As a result, the new moratorium might be abused as a get-out-of-adjudication-free card by companies in the construction industry keen to avoid paying a notified sum (in circumstances, for example, where those companies simply failed to serve a valid and timeous pay less notice), without having to simultaneously accept the negative consequences of entering into insolvency in order to obtain the protection.
The new Act also clashes with ss. 111(10) and 112 of the Housing Grants, Construction and Regeneration Act 1998:
by s.111(10), the obligation to pay a notified sum does not apply if a contract states that the payer need not pay the notified sum if the payee becomes insolvent, and the payee does become insolvent. Under the new Act, such a provision is ineffective and unenforceable in a supplier contract since it provides for a step to occur automatically upon the payee’s insolvency. Accordingly, a payer may be required to pay a notified sum that is clearly not due to the payee (but for having become the notified sum), with no prospect of recovering it (because the payee is insolvent) or with no opportunity to recover it quickly (because the payee has the protection of the new moratorium);
by s.112 of the Housing Grants, Construction and Regeneration Act 1998, non-payment of a notified sum entitles the payee to suspend performance. Under the new Act, such a provision would be ineffective and unenforceable in a supplier contract if the reason for the non-payment of the notified sum was the payer’s insolvency. Thus, the payee would be obliged to continue performance for an insolvent company that had already failed to make payment of a potentially significant notified sum.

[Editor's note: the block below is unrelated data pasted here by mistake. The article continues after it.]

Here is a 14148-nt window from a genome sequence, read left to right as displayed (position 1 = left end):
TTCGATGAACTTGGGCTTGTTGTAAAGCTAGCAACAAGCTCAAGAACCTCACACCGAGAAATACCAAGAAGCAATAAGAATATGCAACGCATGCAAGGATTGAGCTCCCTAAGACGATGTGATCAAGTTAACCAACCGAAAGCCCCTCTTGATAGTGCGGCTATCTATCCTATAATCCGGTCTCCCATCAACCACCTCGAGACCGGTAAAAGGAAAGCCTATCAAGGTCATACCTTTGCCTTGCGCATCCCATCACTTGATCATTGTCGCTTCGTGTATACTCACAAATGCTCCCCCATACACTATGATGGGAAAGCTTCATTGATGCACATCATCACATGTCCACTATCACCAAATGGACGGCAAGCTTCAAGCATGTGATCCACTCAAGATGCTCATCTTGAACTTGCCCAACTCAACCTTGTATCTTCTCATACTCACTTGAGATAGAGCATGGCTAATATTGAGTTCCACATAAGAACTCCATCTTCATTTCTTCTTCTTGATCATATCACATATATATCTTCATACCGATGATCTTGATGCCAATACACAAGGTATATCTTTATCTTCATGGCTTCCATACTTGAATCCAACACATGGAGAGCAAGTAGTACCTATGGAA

The new Act therefore seemingly puts at risk some of the cashflow safeguards set out in the Housing Grants, Construction and Regeneration Act 1998 in a way that is likely to be detrimental to the construction industry. Contractors, sub-contractors, and suppliers, may be forced to incur new, and/or carry existing, liabilities for the benefit of a company higher up the contractual chain that is either insolvent (and that therefore cannot and may never be able to make payment) or is taking advantage of the new moratorium (and that therefore may simply be unwilling to make payment).
Whilst the very significant and far-reaching changes to the law set out in the new Act may assist keystone employers/main contractors in mitigating the impact of COVID-19 and avoiding being leveraged into failure, it appears to do so with a risk of detriment to sub-contractors and suppliers further down the chain by imposing a considerable fetter on payees’ rights and on freedom of contract. Suppliers/subcontractors are forced to keep incurring costs/liabilities despite the likelihood of being unable to recover payment, and in some circumstances lose the cashflow security that adjudication offers.
Thus, under the new Act, the suppliers/subcontractors that are least able to do so may be required to suffer financially in the hope that both they and the company that is insolvent (or subject to the new moratorium) might survive long enough for payment to be made.
Written by Daniel Shaw.